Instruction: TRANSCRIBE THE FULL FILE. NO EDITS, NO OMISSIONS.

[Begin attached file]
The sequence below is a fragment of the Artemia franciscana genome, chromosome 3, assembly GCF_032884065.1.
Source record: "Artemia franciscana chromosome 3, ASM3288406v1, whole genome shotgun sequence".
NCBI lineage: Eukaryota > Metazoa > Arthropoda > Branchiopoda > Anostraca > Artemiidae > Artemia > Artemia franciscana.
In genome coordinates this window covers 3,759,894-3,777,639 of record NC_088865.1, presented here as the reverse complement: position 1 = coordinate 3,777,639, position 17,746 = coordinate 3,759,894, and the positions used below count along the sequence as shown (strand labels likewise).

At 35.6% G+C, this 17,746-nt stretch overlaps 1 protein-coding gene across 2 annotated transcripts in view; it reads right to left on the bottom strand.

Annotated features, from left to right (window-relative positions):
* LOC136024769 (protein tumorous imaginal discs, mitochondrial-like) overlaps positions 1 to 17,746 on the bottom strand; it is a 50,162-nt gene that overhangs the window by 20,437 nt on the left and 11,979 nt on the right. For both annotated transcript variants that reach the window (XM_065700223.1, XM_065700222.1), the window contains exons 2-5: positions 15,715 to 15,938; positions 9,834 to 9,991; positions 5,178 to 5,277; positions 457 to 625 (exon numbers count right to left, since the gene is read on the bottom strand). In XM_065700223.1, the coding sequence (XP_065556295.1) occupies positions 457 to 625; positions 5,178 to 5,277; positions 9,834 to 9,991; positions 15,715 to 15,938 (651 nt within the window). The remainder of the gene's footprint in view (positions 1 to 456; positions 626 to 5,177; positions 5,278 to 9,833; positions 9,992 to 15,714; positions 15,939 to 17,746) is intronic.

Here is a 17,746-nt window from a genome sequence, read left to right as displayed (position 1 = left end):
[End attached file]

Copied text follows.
The sequence below is a fragment of the Artemia franciscana genome, chromosome 3, assembly GCF_032884065.1.
Source record: "Artemia franciscana chromosome 3, ASM3288406v1, whole genome shotgun sequence".
NCBI lineage: Eukaryota > Metazoa > Arthropoda > Branchiopoda > Anostraca > Artemiidae > Artemia > Artemia franciscana.
In genome coordinates this window covers 3,759,894-3,777,639 of record NC_088865.1, presented here as the reverse complement: position 1 = coordinate 3,777,639, position 17,746 = coordinate 3,759,894, and the positions used below count along the sequence as shown (strand labels likewise).

At 35.6% G+C, this 17,746-nt stretch overlaps 1 protein-coding gene across 2 annotated transcripts in view; it reads right to left on the bottom strand.

Annotated features, from left to right (window-relative positions):
* LOC136024769 (protein tumorous imaginal discs, mitochondrial-like) overlaps positions 1 to 17,746 on the bottom strand; it is a 50,162-nt gene that overhangs the window by 20,437 nt on the left and 11,979 nt on the right. For both annotated transcript variants that reach the window (XM_065700223.1, XM_065700222.1), the window contains exons 2-5: positions 15,715 to 15,938; positions 9,834 to 9,991; positions 5,178 to 5,277; positions 457 to 625 (exon numbers count right to left, since the gene is read on the bottom strand). In XM_065700223.1, the coding sequence (XP_065556295.1) occupies positions 457 to 625; positions 5,178 to 5,277; positions 9,834 to 9,991; positions 15,715 to 15,938 (651 nt within the window). The remainder of the gene's footprint in view (positions 1 to 456; positions 626 to 5,177; positions 5,278 to 9,833; positions 9,992 to 15,714; positions 15,939 to 17,746) is intronic.

Here is a 17,746-nt window from a genome sequence, read left to right as displayed (position 1 = left end):